Google apologizes, modifies Buzz to protect user privacy

Google apologized on Saturday, saying it has made several changes to its new social-networking application Buzz to allay privacy concerns.

Google’s Buzz, which debuted last week, is closely entwined with its Gmail service.

The company leveraged a person’s address book contacts to create an immediate social network for Buzz, which is designed to let people post and share content in a fashion similar toFacebook or Twitter.

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Buzz automatically followed some of a person’s contacts, which “led people to think that Buzz had automatically displayed the people they were following to the world before they created a profile,” wrote Todd Jackson, a Google product manager.

The feature drew fire since it was viewed as making it easier to determine who a person contacts frequently using Gmail.

“The underlying issue is that your e-mail and chat contacts are not necessarily people you want to advertise as friends via a public social network,” wrote Kurt Opsahl, a staff attorney for the Electronic Frontier Foundation, on Friday.

At that time, Google did offer an option to hide users’ followers and those they’re following, but people had to opt out, and they may not have realized how they were publicly linked to other users.

Buzz’s default mode has now been modified to merely suggest contacts who would be good to follow rather than selecting people to follow automatically.

Over the next two weeks or so, Google said Buzz will display a new menu that will allow existing users to review who they are following.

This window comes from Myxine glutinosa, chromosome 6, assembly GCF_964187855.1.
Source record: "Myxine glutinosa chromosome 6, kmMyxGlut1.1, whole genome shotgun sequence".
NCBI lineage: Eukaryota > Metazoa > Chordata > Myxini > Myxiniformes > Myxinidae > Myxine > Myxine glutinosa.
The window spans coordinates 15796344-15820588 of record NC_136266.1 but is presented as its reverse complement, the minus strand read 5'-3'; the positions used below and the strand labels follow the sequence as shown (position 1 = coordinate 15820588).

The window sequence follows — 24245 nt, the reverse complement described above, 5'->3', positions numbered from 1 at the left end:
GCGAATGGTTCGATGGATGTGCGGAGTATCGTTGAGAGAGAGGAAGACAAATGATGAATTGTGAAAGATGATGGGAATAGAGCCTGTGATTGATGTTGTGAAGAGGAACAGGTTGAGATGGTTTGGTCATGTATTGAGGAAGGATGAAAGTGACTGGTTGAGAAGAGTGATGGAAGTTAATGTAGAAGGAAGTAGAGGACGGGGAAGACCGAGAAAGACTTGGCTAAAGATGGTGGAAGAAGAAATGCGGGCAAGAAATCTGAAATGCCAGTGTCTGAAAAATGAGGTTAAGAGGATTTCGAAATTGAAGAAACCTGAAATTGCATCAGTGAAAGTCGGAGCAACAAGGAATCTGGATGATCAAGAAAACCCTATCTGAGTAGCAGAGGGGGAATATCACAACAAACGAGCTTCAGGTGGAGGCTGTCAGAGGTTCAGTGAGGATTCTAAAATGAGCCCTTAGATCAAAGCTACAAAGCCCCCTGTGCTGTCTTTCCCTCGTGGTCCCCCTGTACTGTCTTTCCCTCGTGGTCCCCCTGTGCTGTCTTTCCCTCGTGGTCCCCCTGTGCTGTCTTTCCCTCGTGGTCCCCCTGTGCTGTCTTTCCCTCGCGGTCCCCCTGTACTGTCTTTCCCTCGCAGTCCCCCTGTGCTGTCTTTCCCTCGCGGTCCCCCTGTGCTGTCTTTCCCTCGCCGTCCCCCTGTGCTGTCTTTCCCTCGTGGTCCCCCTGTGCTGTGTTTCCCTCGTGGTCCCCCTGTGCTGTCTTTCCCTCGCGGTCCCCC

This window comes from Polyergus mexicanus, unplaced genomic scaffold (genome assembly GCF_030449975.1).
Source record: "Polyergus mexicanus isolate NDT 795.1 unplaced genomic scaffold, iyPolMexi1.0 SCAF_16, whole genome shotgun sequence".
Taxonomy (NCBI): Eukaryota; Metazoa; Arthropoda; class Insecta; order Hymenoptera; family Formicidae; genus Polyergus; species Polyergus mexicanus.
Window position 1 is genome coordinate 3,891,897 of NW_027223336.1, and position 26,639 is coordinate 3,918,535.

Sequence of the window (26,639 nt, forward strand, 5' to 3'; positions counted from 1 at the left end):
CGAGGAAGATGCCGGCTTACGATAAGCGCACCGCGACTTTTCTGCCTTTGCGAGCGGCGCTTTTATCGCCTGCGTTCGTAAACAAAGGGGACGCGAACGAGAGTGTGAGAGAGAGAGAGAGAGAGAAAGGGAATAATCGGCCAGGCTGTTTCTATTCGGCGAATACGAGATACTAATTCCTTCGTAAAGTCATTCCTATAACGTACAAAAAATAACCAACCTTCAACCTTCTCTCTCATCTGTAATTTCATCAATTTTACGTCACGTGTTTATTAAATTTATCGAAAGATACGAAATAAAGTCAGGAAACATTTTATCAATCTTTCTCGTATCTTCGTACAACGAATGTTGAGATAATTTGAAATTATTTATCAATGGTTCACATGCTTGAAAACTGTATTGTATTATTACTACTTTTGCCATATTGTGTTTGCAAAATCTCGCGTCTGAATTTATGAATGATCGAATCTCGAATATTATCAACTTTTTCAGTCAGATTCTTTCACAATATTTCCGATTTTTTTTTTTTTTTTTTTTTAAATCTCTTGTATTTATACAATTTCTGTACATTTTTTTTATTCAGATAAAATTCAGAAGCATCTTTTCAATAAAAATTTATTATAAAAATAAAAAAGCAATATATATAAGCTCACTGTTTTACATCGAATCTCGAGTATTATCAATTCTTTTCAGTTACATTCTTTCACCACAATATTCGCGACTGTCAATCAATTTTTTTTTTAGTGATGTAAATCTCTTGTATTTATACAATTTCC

On the “edit profile” page, people can also opt to not share lists of who they are following and their own followers, Jackson wrote.

In other changes, Buzz will no longer automatically connect to a person’s content on the Picasa photo service and Google Reader.

Google only shared items that users had already given permission for on both services, but users weren’t happy with the linkage.

Lastly, Google has added a link to allow users to either hide Buzz or shut it off completely. Users can go to the “Settings” tab. As of Monday morning, the Buzz tab now appears at the bottom of the page by “Google mail view,” which also lets people turn off the Gmail chat.

“We’re very sorry for the concern we’ve caused and have been working hard ever since to improve things based on your feedback,” Jackson wrote.

Barbara Krasnoff blog – So you thought Facebook had privacy issues

It’s natural that when you hear about a brand new Google app — especially one that’s obviously designed to confront Twitter and/or Facebook — the first thing you want to do is try it out.

So when I heard about Google Buzz, I immediately ran to my Gmail account to see if I had access. As it turned out, I didn’t — but by going to the mobile Web version, I found that I could check it out on my Android smart phone.

It looks like it will be an interesting application. But those who use it need to be very aware of how much information they are releasing in public.